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-- loss of energy, difficulty functioning on the job, feeling like you can't cope at home, feeling like you just want to withdraw and do nothing. i would go inside myself and feel inside myself, and not talk, not want to watch tv, not want to do anything, and then eventually, i'd go to a sleeping mode; i'd want to sleep a lot. you can't just say to yourself, "snap out of it and get back on your feet." some people with depression can force themselves to get out of bed, but they can't force themselves to enjoy life. they can't force themselves to concentrate. there are actual changes in neurochemistry in the brain, there are changes in hormones in the body. there are actual physical, biological factors that prevent the depressed patient from being themselves. that can be hard to convince people of. there is a tremendous stigma against mental illness in general, and depression in partular, in this society. ...and i kind of go into a shell when i'm having an episode, because i don't want to hear that it's nothing, and that i can just, you know, pull up on my boot straps and move on, because
harnessing all other kinds of energy. during that long block of time from a couple of million years ago until the industrial revolution, there was a point about 10,000 years ago when human beings began to farm, began to practice agriculture, and that harnessed a lot more energy than was possible by just hunting and gathering wild resources. keach: in the old world, we know that agriculture sparked the development of the world's first cities in places like sumer in ancient mesopotamia. but how did farming begin in the new world ? when scotty macneish first came to the tehuacan valley in 1962, he was seeking the answer to one simple question -- did agriculture evolve here or was it introduced from the old world ? then we'll measure out from the corners. keach: in a stratum of the purron cave that had been laid down thousands of years later than those in which he found the hunters and gatherers, macneish made a discovery that exceeded all expectations. macneish: this is a corn cob, and it's a real little one. keach: it may have looked insignificant, but the shriveled ear dated to about 5000 b.c.
nomination on wednesday at the white house. >> she is an expert on energy and climate issues that will shape our future. she's committed to building our nation to nation relationships. she knows the link between conservation and good jobs, and knows there is no contradiction between being good stewards of the land and our economic progress. in fact, they need to go hand in hand. >> the bureau of land management has announced it's delaying an auction for drilling leases in colorado following a public outcry. leases for more than 20,000 acres in the north fork valley were set to go on the block this month, the residents organized a campaign raising environmental concerns, including the impact of hydraulic fracturing or fracking, on the quality of water and air. the boy scouts of america has delayed a decision on whether to end its longstanding ban on gay members and leaders. the ban was put up for review at a board meeting this week, the scout leaders now say the organization will decide at a national convention in may. you can go to democracynow.org for our interview with a leading campaigner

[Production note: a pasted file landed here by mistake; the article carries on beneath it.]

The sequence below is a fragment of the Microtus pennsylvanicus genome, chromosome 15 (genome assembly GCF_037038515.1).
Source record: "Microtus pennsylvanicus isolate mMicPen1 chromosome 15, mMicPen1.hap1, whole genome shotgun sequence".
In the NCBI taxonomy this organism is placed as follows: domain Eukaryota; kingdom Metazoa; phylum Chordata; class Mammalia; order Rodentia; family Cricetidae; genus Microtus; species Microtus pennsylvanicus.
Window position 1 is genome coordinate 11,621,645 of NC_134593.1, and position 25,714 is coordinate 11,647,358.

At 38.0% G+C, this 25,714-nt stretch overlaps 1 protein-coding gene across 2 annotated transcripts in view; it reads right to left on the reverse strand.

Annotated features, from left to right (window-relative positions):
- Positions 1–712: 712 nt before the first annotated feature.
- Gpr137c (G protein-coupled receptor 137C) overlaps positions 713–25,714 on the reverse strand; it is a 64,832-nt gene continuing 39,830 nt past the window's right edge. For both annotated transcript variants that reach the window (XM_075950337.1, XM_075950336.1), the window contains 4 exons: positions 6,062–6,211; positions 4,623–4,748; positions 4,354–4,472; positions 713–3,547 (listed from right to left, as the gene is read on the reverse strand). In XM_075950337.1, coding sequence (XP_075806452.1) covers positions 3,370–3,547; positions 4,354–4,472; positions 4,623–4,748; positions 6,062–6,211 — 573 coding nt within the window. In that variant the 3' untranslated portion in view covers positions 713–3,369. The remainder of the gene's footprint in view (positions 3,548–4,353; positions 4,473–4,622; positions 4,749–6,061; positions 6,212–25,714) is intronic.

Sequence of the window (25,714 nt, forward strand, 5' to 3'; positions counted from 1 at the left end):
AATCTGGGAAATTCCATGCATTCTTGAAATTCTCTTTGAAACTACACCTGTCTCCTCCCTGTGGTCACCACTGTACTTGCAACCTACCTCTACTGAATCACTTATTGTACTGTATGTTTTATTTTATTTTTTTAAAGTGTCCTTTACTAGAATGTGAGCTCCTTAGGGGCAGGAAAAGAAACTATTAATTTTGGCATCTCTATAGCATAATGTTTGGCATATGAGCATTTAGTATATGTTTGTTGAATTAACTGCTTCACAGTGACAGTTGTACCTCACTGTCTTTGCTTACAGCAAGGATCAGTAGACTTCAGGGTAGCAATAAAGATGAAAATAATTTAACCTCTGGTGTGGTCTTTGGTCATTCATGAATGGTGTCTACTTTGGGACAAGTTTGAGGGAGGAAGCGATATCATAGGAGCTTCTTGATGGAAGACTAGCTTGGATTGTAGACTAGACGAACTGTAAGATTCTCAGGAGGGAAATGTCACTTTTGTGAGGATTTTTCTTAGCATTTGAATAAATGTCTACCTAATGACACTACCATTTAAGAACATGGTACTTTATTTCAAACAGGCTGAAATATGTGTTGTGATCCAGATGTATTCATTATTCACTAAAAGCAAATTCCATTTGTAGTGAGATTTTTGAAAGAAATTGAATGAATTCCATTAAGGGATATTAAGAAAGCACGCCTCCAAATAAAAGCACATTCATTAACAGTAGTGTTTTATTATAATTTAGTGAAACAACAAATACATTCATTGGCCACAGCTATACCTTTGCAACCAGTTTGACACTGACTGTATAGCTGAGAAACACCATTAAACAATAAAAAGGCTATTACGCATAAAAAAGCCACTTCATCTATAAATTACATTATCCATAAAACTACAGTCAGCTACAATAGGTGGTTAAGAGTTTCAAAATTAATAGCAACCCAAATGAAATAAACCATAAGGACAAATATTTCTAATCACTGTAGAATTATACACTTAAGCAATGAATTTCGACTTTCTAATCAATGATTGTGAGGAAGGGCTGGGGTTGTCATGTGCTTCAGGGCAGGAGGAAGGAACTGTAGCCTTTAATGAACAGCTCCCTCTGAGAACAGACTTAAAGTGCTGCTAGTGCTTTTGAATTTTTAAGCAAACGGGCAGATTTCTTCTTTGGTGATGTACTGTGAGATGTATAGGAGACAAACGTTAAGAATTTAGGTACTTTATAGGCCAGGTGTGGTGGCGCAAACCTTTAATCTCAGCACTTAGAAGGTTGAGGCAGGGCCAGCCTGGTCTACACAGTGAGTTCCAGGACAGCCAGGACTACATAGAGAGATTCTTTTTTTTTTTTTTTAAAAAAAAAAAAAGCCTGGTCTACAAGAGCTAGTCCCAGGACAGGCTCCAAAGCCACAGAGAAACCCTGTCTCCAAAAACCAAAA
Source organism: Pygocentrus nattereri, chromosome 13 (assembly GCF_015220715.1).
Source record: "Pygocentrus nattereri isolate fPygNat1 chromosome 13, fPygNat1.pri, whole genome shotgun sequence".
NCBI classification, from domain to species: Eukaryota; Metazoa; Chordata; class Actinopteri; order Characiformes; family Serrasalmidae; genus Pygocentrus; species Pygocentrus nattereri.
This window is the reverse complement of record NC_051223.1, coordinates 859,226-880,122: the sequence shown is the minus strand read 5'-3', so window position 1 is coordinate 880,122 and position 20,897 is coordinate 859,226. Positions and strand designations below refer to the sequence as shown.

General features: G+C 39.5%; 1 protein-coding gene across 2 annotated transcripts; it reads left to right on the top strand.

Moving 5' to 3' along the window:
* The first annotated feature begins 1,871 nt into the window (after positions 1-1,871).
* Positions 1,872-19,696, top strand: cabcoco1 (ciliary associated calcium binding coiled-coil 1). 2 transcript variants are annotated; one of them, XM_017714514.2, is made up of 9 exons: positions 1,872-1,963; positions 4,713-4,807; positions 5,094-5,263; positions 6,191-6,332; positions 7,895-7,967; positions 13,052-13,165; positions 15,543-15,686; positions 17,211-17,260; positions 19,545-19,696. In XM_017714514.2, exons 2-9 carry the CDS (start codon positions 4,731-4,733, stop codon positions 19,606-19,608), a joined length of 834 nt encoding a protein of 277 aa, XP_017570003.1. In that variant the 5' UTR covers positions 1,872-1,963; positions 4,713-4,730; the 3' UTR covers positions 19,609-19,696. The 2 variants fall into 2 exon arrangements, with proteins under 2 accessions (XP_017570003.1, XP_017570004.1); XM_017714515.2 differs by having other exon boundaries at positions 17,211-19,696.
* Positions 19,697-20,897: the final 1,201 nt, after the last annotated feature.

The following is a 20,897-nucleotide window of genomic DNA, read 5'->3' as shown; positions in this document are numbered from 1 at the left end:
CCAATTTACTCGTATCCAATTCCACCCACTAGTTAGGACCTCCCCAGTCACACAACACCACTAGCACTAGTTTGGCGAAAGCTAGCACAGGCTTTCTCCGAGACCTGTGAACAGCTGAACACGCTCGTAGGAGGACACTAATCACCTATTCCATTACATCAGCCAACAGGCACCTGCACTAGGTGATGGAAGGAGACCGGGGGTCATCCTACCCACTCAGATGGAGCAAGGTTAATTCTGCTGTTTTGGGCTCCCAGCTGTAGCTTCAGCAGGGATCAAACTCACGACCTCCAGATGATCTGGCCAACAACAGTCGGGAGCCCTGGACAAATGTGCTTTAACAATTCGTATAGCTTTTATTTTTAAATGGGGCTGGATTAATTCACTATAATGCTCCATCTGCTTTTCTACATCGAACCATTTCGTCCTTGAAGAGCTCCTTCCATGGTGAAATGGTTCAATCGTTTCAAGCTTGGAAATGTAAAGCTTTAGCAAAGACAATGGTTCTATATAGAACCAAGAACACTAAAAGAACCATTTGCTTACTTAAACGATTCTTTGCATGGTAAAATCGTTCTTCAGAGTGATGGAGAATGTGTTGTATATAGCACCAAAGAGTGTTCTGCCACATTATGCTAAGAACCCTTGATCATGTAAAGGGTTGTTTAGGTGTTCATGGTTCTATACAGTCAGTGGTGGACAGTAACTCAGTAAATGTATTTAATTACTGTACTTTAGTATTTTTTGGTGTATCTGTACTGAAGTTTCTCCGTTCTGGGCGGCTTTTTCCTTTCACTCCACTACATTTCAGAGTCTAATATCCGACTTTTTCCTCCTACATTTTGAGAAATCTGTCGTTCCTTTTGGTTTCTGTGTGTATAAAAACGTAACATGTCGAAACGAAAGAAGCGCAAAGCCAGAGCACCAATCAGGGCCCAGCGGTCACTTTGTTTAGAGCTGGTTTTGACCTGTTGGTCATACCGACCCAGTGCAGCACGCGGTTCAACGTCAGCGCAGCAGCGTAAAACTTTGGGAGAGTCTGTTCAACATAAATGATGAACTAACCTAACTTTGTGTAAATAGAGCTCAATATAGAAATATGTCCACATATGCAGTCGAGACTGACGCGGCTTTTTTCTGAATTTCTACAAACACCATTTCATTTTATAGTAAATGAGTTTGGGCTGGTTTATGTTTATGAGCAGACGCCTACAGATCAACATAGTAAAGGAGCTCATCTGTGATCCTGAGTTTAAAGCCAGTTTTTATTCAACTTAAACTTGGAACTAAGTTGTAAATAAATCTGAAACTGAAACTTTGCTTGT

energy should come to this state, leading the world, we should be fossil-free by 2030. we can do that with our help. we will help you get there. we will help the president. but we will cream you if you opened at new york state to fracking. >> direct actions are continuing against the keystone xl pipeline that would direct tar sands oil from canada to the gulf coast. on monday, an oklahoma woman temporarily halted construction on the pipeline by chaining her neck to an excavator. she was arrested following her act of protest. president obama has delayed a decision on the keystone pipeline until the spring. he initially postponed until after the presidential election. those are some of the headlines. this is "democracy now!," democracynow.org, the war and peace report. i'm amy goodman with nermeen shaikh. >> welcome to all our listeners and viewers from around the country and around the world. the obama administration's into a legal justification for assassinating u.s. citizens without charge had been revealed for the first line. according to a secret justice department document de
not only my health but my energy. this i intend to restore and i am off to panama to live like a savage. narrator: still looking for paradise, gauguin arrived in panama in 1887 with charles laval, a younger artist. work had begun on the canal which would open the floodgates to another wave of colonial adventure. gauguin found work with a construction firm. after two weeks and bouts of malaria and dysentery, the painters made off for martinique and found a new storehouse of ideas. reader (gauguin): we have found a native hut oa plantation. below us, the sea and a sandy beach for bathing and on either side coconut palms and other fruit trees for a landscape painter to feast on... what appeals to me most is the people, and every day brings a ceaseless coming and going of island women in colorful fad finery with their infinite variety of graceful movements. narrator: gauguin returned to paris late in 1887 and sold some of his martinique paintings. the perceptive critic octave mirbeau was spellbound. ra sacred, eden-like abundance in these forest interiorstery, with their monstrous vegetatio
Search Results 0 to 4 of about 5